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WIVB-TV in Buffalo was set Friday to lockout 31 off-camera workers starting at 12:01 this morning, as a contract dispute over wages heats up.

The lockout comes six months after expiration of the contract between Channel 4 and National Association of Broadcast Employees and Technicians Local 25, an affiliate of the Communications Workers of America.

Local 25 represents 80 off-camera workers at WIVB, but union representatives don't expect the lockout -- which targets only broadcast engineers -- to provoke a broader strike.

"People going in (to work) will be providing financial and moral support" for the locked-out workers, said Jim Diavastes, production director and NABET negotiator at the CBS affiliate.

Local 25 represents WIVB photographers, producers, assignment editors, graphic artists, writers and technicians.

The union expects WIVB to replace the locked-out engineers from sister stations to keep the news operation running. The station's 6 p.m. newscast was rated No. 1 in the market in the most recent Nielsen survey.

"This lockout can be avoided if the union accepts our outstanding offer before the lockout becomes effective," WIVB General Manager Lou Verruto said in a memo to union members Thursday.

He and other company officials could not be reached for comment Friday. WIVB is owned by Lin Television Corp. of Providence, a nine-station broadcast group.

On-camera workers at Channel 4 are represented by the American Federation of Television & Radio Artists, which recently signed a new contract with the station, Diavastes said.

Members of NABET Local 25 who are not affected by the lockout will organize a community campaign against the station, pressuring it with tactics short of a strike, Diavastes said.

The company and union are far apart on wage issues, he said. The union sought assurances that workers starting at the $400 entry wage would be raised to the $725 top weekly scale within six years.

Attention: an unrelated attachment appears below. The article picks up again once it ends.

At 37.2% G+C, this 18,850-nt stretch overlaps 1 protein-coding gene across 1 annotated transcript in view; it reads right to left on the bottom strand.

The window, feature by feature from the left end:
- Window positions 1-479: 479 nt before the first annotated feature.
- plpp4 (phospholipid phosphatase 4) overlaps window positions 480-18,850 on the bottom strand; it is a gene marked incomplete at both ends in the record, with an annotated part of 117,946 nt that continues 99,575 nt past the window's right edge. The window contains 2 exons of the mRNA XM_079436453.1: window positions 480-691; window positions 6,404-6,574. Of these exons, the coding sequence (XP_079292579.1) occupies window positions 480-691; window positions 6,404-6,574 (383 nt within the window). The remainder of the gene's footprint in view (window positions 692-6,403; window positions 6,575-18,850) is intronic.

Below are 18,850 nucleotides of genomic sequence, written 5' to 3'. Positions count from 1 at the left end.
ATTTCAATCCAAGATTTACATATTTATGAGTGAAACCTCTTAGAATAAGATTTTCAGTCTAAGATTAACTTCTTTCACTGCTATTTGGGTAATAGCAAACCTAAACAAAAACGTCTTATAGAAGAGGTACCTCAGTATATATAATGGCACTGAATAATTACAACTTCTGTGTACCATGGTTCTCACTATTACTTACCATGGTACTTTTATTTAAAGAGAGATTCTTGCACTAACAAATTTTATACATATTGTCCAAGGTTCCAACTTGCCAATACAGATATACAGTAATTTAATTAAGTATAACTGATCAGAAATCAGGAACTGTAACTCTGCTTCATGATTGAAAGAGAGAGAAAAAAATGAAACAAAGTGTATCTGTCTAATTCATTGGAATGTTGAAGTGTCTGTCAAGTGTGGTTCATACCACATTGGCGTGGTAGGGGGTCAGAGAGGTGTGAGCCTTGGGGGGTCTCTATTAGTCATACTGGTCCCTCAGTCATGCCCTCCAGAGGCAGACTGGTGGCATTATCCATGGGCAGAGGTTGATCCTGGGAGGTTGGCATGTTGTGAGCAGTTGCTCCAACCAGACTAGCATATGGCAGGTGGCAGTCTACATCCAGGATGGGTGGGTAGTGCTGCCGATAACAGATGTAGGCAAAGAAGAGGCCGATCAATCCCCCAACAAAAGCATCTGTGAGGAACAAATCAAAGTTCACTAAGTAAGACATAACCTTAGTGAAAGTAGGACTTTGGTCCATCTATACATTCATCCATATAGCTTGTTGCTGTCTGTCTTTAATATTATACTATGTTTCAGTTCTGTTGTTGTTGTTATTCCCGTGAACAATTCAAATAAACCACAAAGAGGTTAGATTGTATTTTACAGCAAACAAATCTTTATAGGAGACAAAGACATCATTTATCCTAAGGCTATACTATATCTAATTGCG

"The company said they didn't want to put anything in writing," Diavastes said. The union isn't seeking pay increases in the contract, he said.

Although Lin Television officials didn't return calls seeking comment, Verruto's memo said the company's contract offer was designed to "put the station in a competitive and reasonable position going forward."

The partial lockout is the station's right to bring economic pressure on the union to reach a settlement, the memo said.

If employees strike, other than the locked out engineers, the company has the right to make permanent replacements, Verruto's memo said.

The dispute follows the ouster of NABET-CWA Local 25 at Channel 2 last December, after the union lost a year-long boycott campaign against the NBC affiliate.

The broadcast union claims that media chains are increasingly using union-busting tactics.

"The climate seems to be for any corporation dealing with our industry to go for the throat," Local 25 president Roy Schrodt said. Schrodt is among the broadcast engineers facing lockout at Channel 4.

In its last contract negotiations with WIVB, Local 25 mounted a six-month public campaign against the station before reaching settlement in October 1996.

The union is seeking expert advice on whether the station's partial lockout is a legal tactic, Diavastes said.

"We couldn't call a partial strike," he said. "If they locked out the entire station, that would jeopardize the news operation."

Lin Television is owned by Dallas-based investment group Hicks, Muse, Tate & Furst.

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